Before he joined Gord Bamford in one of the songs on his new album, Jim Cuddy was lacing up the skates as the two faced off against a group of NHL all-stars during the Juno award weekend.
Bamford said Cuddy is an “intense hockey player.”
“He’s the team captain and one of those guys that makes sure you go over the boards and not open the door,” said Bamford.
“Him and his son are very competitive. They don’t like to lose against the NHLers, which typically happens. I think we’ve only beat them one year.”
The lead singer of Blue Rodeo joins Bamford on the track Ain’t it Grand, an anthem filled with Canadian pride. It’s one of the lead tracks on his forthcoming album Neon Smoke.
“He’s an icon in Canadian music,” said Bamford. “For him to want to do the project was pretty great. When you write a song and you’re trying to find someone to be a part of it, he’s right at the top of the list.”
Recorded over a year-and-a-half, Bamford said he thinks its his best offering yet.
“It’s my eighth, but I feel like it’s my best one yet,” said Bamford, who was raised in Lacombe. “It goes back to a few years ago when I had a lot of success with a certain type of record.”
Neon Smoke will be released on Jan. 19. Bamford will also embark on a Canadian tour supporting the album, but doesn’t have a Red Deer date. The closest he will come to Central Alberta is on Feb. 21 in Camrose.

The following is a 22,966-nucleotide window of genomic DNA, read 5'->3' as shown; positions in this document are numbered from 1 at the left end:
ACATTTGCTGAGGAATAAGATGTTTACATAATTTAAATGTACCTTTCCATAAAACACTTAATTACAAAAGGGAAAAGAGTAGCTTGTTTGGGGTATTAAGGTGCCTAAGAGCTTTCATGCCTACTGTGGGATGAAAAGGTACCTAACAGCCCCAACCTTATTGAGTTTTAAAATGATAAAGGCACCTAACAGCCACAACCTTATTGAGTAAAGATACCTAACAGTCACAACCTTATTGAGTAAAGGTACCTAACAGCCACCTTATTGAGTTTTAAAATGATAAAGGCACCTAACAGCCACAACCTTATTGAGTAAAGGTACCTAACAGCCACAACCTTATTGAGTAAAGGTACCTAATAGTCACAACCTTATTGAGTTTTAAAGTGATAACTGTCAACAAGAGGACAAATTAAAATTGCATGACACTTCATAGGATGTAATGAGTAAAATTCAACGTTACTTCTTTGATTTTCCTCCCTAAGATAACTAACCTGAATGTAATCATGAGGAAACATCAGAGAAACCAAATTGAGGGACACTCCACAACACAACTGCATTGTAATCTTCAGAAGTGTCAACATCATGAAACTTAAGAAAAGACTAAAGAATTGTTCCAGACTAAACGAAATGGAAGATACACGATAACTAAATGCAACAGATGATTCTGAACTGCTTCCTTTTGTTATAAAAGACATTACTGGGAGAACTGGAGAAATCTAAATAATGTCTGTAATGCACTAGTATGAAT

The 16-track album also includes the single Livin’ on Summertime, a summer party song. It cracked the top 10 on the Canadian Country Music charts.
After living in Nashville for a short period of time, Bamford has returned to live in Central Alberta. Most of the recording for the new album was done in Calgary at MCC Recording Studios.
“I’ve had my hands involved in it from start to finish,” he said. “Which has been a little different than the last records. I really made a record that my fans have been waiting for.
“I got to sit in on all the mixing and editing processes and I think it made a big difference this time around.”
While the album took about a year-and-a-half to get together, the songwriting predates that. Bamford said part of the reason he went to live in Nashville for two years, before recently returning to Central Alberta, was to hone his songwriting and work with his publisher down there.
“Country music, over the last decade, has really changed,” said Bamford. “There were no fiddles, it was Bro-country — whatever you want to call it, but it seems to be swinging back to more of what it was. This record is no different than what I’ve always done. I don’t try to reinvent the wheel, I try to do what I’m good at.”
Bamford said he is a fan of Eric Church, Blake Shelton and Miranda Lambert’s music right now, but he still listens to the classics such as Alan Jackson.